As writers, we are frequently asked where we draw inspiration from. I think it’s true that everything we write is somewhat autobiographical.

I know I scatter a bit of myself in everything I write – that’s what gives it a soul and makes my stories “sing,” if you will.

In Finding Esme (Greenwillow, 2018) twelve-year-old Esme McCauley is reeling from the death of her grandfather, Paps, who she feels is the only one who loved and understood her. I lost both my grandfathers early – age six and nine.

I was hit particularly hard with the second one who we called Tio. Life was completely altered and I think I’ve left the footprints of that grief across Esme’s heart. It becomes the centering point for the novel for which everything radiates from.

But there are other bits of my childhood there too in smaller ways.

 I descend from a long line of storytellers, particularly my father and his mother Edith, who told me wild and mysterious tales of Texas that were imbued with the mythical, the magical, and of course the taller the tale, the more “true” it was. There was always a moral or silver lining to their stories.

I listened. I took it all in. I inherited their curiosity and wonder of everything. There were ghosts stories, scary and benign, and people that could find water with a “witching stick.” There were home cures for nose bleeds and stomach aches.

They are all there in Finding Esme.

I added the tale of my grandmother, three months old, who lay untouched and sleeping in her bassinet as a tornado ripped over their house and how her mother injured her head trying to make it to her in time. It was “divine intervention” that my grandmother was unscathed. Her mother though, some said, was never the same.

I researched the story and found that indeed, in April of 1908, when my grandmother was three months old, a series of tornadoes struck across the Southern states over a three-day period.

The Dixie Tornado outbreak resulted in 324 deaths.

In Finding Esme, the force of nature, or divine intervention, is used to explain why all the females in the family develop a magical gift – in Esme’s case, it’s the gift of finding lost things.

Esme’s grandmother is named Bee after the family’s business of keeping bees. My great-grandfather Oscar Saunders was a beekeeper in North Texas around the turn of the century then later in west, Texas. So was a great-uncle.

Suzanne's Great Uncle Will Bostick with his bees in Uvalde County at the turn of the century
In 1900, there were over 150,000 bee colonies and many Texas farmers kept aviaries. When I visited my grandparents in west, Texas there was always a honey jar on the table to sweeten everything. It was particularly good dripped over hot buttery biscuits.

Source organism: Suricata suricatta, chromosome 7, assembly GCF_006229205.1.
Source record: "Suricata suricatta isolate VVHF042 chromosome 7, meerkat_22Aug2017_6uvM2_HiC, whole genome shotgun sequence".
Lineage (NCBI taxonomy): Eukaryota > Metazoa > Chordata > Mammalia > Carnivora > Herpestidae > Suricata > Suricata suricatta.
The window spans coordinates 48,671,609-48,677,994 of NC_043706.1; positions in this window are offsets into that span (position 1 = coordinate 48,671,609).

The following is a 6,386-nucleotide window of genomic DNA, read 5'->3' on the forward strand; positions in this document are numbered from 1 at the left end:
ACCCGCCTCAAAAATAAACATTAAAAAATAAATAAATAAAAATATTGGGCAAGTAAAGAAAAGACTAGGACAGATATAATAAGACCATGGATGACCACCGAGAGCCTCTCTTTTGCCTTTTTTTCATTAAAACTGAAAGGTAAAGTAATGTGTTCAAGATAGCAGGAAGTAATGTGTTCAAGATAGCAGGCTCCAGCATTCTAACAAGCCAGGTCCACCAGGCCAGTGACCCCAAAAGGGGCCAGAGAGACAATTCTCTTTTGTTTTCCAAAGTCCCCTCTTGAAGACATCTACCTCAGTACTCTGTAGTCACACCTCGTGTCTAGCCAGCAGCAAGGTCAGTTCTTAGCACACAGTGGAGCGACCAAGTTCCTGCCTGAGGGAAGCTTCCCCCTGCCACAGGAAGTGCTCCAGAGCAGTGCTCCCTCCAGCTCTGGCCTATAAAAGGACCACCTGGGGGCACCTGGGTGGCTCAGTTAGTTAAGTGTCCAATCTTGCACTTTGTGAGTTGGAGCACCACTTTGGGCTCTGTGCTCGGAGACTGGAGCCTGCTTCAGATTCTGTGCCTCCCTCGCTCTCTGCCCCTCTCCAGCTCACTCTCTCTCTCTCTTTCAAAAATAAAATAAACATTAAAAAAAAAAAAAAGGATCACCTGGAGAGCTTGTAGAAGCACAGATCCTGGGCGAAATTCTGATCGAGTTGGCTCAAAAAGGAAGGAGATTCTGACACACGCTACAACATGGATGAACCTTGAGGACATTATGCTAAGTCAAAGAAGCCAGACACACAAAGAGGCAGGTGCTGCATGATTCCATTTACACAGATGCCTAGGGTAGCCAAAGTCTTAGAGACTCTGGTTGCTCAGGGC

I remember playing with prehistoric-looking “horned toads” (they are actually lizards) all during my childhood in Texas, catching them and quickly releasing them to see them scurry away into the low brush. They are very rare now, and the Fort Worth Zoo, along with ecologists and other experts, are working hard on a breeding and release program.

Young Suzanne in Uvalde, Texas
The horned toad in Finding Esme, Bump, joins her every night as she secretly digs up dinosaur bones she finds on the spot where her grandfather died – the silver lining.

And then there’s the fireflies that lead Esme up the hill in the first place to her great “find.”

 As children, we caught fireflies in mason jars on hot summer nights in an old, ancient cemetery across the street from my cousin’s house where an old gunslinger, John King Fisher, was buried.

Sounds creepy, but I thought the fireflies were magical the way they flickered on and off like ghosts. We let them go too, after a while. Then we scampered through the graves back home.

I keep files and files on unusual names and old sayings. My mother’s nickname (to this day, and she’s 81) was Pie, short for Sugar Pie. The McCauley’s horse is named Sugar Pie (sorry mom).

My sister overheard someone’s grandmother was named Sweetmaw at a beauty parlor. She became Bee’s sister Sweetmaw McCauley in Finding Esme, the antithesis to “mean as a hornet” Bee.

We can’t help but write about who we are. Use it, but hone it. Write what you know, write what you are curious about, and make some of it up (what are we without our imagination?).

Read as much as you can – that’s where you learn to put it together pretty.

And listen. Listen carefully.

Cynsational Notes

Suzanne Crowley,
photo by Melissa Mahoney